Lots of flashing LEDs

A sure-fire way to increase the value of any piece of electronic equipment is to add some superfluous flashing red, yellow and green LEDs to it. (Light Emitting Diode.) They serve no use, but their presence is somehow comforting (especially in sci-fi films) and gives the impression that the equipment is busy doing something useful.

There was a time however when this task wasn’t so easy. In the early days of LEDs, you could have any colour you wanted, so long as it was red. We’ve been looking at LEDs (more specifically, diodes in general) in one of my classes recently. The colour is determined by the band gap of the material from which the diode is made. What’s a band gap?  Well, in a semiconductor, just like any other substance, electrons can’t have any-old-energy. They have to sit in very specific energy levels. In a solid, these levels form bands of permitted energies. A semiconductor has two bands that are close in energy, but are distinct; the lower band, called the valence band, is mostly occupied by electrons, and the upper, called the conduction band, is mostly unoccupied. The material can conduct electricity because electrons can move in the conduction band, and also ‘holes’ (where there are states not occupied by electrons) can also move in the valence band.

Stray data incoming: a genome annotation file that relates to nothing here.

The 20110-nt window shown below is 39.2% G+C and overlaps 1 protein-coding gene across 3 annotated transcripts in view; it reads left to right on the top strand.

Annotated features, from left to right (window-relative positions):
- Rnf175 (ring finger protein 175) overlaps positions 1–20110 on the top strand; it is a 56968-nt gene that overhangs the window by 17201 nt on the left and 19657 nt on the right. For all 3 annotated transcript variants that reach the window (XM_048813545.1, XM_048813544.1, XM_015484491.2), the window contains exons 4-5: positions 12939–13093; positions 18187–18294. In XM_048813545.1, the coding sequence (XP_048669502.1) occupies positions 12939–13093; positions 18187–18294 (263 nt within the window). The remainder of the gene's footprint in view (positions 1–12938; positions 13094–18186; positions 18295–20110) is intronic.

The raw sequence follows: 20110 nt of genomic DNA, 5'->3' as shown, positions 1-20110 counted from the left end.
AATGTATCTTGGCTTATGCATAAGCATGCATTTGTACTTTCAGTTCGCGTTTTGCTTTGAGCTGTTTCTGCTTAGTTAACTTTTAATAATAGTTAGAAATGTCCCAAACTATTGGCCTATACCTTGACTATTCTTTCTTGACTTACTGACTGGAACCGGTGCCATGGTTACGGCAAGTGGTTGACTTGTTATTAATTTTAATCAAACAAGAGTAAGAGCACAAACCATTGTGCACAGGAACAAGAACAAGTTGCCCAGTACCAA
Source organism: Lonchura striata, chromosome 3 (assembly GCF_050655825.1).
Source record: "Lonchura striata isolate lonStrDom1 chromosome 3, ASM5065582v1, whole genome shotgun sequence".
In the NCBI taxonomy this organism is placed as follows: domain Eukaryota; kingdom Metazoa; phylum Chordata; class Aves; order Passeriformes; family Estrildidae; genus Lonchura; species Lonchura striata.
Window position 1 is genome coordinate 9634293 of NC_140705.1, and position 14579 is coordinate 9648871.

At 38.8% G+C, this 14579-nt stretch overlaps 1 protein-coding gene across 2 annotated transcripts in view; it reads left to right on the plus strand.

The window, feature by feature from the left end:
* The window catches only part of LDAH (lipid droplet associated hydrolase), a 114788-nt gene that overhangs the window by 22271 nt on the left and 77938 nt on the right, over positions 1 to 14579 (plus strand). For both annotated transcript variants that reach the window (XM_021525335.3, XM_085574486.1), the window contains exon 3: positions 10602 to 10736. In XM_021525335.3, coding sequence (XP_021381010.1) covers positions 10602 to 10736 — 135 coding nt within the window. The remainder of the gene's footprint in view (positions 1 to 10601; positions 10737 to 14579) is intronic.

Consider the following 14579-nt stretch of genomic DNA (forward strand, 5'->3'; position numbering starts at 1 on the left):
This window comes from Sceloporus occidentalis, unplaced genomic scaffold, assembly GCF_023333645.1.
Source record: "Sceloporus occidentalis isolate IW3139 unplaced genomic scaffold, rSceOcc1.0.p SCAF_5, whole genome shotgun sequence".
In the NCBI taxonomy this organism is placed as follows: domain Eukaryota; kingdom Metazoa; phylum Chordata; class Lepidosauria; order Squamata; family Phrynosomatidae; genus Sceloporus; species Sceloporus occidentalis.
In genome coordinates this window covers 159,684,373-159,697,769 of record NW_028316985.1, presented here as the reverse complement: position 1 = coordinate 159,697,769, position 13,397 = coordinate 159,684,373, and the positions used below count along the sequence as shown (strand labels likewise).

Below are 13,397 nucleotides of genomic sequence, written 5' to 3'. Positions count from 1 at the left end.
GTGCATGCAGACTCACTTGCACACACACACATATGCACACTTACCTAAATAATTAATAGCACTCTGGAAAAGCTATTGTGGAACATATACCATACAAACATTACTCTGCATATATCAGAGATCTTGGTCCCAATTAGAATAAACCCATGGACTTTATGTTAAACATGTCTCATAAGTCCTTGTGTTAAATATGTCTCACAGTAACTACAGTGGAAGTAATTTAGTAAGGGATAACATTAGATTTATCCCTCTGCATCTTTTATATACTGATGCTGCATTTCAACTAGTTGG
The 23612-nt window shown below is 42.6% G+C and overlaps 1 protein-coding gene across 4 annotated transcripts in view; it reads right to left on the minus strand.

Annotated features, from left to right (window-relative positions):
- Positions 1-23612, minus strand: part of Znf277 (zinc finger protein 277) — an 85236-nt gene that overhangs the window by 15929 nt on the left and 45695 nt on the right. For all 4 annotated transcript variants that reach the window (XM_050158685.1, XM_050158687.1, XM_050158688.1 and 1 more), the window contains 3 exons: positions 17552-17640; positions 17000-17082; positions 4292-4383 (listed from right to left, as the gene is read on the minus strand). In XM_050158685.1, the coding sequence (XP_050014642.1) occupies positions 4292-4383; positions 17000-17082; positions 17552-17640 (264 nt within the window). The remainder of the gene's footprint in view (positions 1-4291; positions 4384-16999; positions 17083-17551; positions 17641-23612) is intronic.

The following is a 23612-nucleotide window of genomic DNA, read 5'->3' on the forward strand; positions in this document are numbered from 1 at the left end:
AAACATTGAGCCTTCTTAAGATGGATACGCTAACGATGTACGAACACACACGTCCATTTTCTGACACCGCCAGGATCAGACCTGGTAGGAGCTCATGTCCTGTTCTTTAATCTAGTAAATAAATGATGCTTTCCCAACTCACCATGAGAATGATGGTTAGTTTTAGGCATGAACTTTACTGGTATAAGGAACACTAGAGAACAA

In an LED, light is emitted when an electron drops from the conduction band into a hole in the valence band. The wavelength of light is very specific – depending on the size of the bandgap. Large bandgap materials give higher frequencies (frequency is proportional to the energy drop through E=hf where h is Planck’s constant) and so have shorter wavelengths. (9 June 2010 – Whoops, I said longer wavelength in my original post – now it’s correct)

That was the problem with developing blue LEDs.  Blue is short-wavelength visible light, and so a blue LED would need a material with a large bandgap. Developing such a material that was also cheap, robust, easily workable etc wasn’t an easy undertaking. By contrast, the long wavelength red LED was much easier.

I had a suggestion from a student that you could just turn a red LED to a blue one by putting it in a blue piece of plastic. I’m afraid this won’t work. Blue plastic looks blue because it absorbs the red and green light from a white light source. Since a red LED produces red light, if you put it in blue plastic we would just find that the red would be absorbed, and nothing would escape. You wouldn’t get any light out at all.

However, there is a way that you can shift the colour of an LED, namely changing the temperature, as this movie demonstrates.


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